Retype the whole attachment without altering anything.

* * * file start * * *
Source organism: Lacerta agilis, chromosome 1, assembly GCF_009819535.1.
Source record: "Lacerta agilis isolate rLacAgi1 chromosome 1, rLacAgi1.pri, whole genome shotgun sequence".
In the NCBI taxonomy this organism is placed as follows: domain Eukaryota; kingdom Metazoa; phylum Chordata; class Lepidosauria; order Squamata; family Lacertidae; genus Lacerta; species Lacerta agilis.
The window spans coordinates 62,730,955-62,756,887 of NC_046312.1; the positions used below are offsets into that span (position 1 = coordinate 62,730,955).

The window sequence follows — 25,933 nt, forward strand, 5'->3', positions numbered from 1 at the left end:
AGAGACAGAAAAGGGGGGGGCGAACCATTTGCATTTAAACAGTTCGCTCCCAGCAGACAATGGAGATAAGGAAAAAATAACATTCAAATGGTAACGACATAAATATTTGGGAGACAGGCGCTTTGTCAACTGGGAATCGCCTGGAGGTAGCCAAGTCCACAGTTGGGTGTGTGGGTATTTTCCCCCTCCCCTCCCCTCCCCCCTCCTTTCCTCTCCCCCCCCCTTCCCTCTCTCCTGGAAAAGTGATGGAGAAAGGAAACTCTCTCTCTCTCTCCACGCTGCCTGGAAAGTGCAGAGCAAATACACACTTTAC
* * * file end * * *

Source organism: Lacerta agilis, chromosome 1, assembly GCF_009819535.1.
Source record: "Lacerta agilis isolate rLacAgi1 chromosome 1, rLacAgi1.pri, whole genome shotgun sequence".
In the NCBI taxonomy this organism is placed as follows: domain Eukaryota; kingdom Metazoa; phylum Chordata; class Lepidosauria; order Squamata; family Lacertidae; genus Lacerta; species Lacerta agilis.
The window spans coordinates 62,730,955-62,756,887 of NC_046312.1; the positions used below are offsets into that span (position 1 = coordinate 62,730,955).

The window sequence follows — 25,933 nt, forward strand, 5'->3', positions numbered from 1 at the left end:
AGAGACAGAAAAGGGGGGGGCGAACCATTTGCATTTAAACAGTTCGCTCCCAGCAGACAATGGAGATAAGGAAAAAATAACATTCAAATGGTAACGACATAAATATTTGGGAGACAGGCGCTTTGTCAACTGGGAATCGCCTGGAGGTAGCCAAGTCCACAGTTGGGTGTGTGGGTATTTTCCCCCTCCCCTCCCCTCCCCCCTCCTTTCCTCTCCCCCCCCCTTCCCTCTCTCCTGGAAAAGTGATGGAGAAAGGAAACTCTCTCTCTCTCTCCACGCTGCCTGGAAAGTGCAGAGCAAATACACACTTTAC